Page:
Phone: (541) 899-9913
Monday - Friday - 8 a.m. - 12 p.m. and 1 p.m. - 4:30 p.m.
The Mission of the Medford Irrigation District
To deliver water equitably and efficiently with the least amount of cost to its water users, keeping in mind the need for long range planning and environmental impact.
Through leadership, use of technical expertise, efficient operations, responsive customer service and the creativity of people, Medford Irrigation District will seek to protect and preserve local natural and ecosystems through the effective use of water.
MEDFORD IRRIGATION DISTRICT MECHANICAL DEMOSSING GUIDELINE
The District uses the mechanical cleaning method to attempt to control the moss in the canals, this is the only method available since the use of aquatic herbicides in open canals are not permitted at this time. The District has several creeks that cross our canals throughout seventy miles of main canal, siphons have been installed at Larson Creek, Daisey Creek, Jackson Creek, Walker Creek and Horn’s Creek, but we have many more to go before the system is closed at all waterway intersections.
The District finds it extremely difficult to keep up with the moss growth during the end of June, and the months of July and August. District employees on both the East side and West side canals clean moss with a trackhoe that is equipped with a special moss rake. Moss is cleaned from the canal and placed on the bank until dry enough to haul off with dump trucks spread out with equipment, the ditch roads need to be made travelable for the ditch riders, and fall/winter maintenance. Huge amounts of moss are removed each year. Piping, concrete lined canals and siphons are a priority for the District, but the cost is tremendous and we complete a little each year. Mechanical cleaning is our only answer at this time, as moss grows quickly it fills up the canals and water cannot get through causing “water users” not to have water for their crops.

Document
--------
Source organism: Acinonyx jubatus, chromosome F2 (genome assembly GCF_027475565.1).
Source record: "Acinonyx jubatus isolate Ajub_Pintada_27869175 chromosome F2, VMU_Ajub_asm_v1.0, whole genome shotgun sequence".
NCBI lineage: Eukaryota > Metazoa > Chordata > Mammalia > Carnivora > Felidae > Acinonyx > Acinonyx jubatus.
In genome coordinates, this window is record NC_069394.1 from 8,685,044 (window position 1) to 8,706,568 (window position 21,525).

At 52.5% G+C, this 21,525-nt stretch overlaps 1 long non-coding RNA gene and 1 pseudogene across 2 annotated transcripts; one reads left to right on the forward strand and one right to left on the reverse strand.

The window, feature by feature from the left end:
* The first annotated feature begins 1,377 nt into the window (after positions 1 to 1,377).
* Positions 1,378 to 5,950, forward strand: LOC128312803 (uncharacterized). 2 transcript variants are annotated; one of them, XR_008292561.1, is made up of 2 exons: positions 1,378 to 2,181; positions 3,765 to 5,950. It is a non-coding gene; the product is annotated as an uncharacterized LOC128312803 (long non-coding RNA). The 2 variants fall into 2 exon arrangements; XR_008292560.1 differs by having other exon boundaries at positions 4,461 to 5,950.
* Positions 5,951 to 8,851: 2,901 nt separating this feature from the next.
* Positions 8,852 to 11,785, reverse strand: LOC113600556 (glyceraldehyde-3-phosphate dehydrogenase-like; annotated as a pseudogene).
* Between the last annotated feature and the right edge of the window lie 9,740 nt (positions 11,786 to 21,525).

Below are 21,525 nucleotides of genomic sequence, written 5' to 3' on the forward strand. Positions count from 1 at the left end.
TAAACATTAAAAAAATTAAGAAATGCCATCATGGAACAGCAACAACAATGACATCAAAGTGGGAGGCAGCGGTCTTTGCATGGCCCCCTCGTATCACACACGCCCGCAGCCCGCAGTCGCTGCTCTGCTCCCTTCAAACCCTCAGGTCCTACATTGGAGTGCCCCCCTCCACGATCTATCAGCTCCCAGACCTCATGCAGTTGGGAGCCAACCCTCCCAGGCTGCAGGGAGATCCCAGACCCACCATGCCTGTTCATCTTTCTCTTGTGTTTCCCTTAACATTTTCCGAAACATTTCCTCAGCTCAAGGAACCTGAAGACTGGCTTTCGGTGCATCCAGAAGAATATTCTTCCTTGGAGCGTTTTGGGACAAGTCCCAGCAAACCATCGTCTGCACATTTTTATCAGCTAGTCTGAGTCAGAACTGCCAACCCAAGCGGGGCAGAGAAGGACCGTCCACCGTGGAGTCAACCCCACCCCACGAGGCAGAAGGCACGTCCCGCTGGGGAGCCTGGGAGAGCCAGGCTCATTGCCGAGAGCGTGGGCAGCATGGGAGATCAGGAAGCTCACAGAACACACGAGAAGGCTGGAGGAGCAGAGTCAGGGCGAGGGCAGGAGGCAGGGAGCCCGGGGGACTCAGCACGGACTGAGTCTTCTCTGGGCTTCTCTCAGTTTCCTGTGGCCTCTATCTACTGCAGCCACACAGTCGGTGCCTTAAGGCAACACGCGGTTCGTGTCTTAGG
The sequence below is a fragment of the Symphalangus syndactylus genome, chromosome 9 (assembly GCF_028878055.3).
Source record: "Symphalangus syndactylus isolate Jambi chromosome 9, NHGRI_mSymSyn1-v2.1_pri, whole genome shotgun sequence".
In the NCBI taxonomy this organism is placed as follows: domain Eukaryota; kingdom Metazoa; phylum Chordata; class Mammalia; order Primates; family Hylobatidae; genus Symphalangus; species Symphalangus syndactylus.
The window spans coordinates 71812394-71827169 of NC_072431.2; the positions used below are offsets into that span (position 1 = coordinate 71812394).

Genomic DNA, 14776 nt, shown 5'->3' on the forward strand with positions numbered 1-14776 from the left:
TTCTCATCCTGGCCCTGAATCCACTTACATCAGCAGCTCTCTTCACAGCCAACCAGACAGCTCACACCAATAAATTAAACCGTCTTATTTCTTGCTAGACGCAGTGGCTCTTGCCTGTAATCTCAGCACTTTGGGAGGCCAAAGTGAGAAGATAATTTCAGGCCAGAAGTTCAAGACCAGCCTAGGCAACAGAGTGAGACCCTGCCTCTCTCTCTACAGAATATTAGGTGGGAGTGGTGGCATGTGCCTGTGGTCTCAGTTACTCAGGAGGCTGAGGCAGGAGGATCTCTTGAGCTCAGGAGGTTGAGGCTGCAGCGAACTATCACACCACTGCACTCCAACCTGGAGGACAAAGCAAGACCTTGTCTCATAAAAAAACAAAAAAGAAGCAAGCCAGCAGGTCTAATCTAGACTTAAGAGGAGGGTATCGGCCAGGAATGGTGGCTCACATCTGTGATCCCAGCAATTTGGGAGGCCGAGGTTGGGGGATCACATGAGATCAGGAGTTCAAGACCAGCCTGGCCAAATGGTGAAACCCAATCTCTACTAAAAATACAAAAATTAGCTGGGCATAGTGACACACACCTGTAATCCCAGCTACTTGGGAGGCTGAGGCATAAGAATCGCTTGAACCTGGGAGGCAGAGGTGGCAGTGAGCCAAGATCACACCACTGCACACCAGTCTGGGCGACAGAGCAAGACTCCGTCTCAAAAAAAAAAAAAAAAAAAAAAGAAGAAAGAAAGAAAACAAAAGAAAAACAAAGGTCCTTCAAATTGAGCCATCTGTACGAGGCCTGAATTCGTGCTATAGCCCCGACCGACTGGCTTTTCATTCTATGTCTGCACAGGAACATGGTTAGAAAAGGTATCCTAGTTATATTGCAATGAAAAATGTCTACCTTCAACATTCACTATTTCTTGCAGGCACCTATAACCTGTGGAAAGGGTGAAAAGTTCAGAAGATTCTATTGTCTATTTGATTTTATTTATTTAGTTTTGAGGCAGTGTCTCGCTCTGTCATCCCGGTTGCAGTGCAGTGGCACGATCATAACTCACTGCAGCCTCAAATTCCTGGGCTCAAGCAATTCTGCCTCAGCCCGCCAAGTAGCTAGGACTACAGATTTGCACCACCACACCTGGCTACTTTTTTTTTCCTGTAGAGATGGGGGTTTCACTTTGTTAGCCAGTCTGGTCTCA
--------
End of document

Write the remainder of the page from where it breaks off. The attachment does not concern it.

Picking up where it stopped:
District employees are aware that turbidity is a factor in the creeks that cross the canals and they are to check for any overflows at crossings immediately downstream to assure the canal water does not enter the creeks while turbidity exists in the canal. The District has wood check boards at the crossings that are not siphoned yet, small leaks between the boards are impossible to stop, but we attempt to plug off all the leaks. When employees are cleaning directly upstream of a crossing all attempts are to be made to prevent trepid water from entering the creeks, the employee may need to stop cleaning for a time to allow water to settle. Turning water volumes down in the canal will “not” work as moss cleaning is on going daily and would cause extreme hardship to end users and district.
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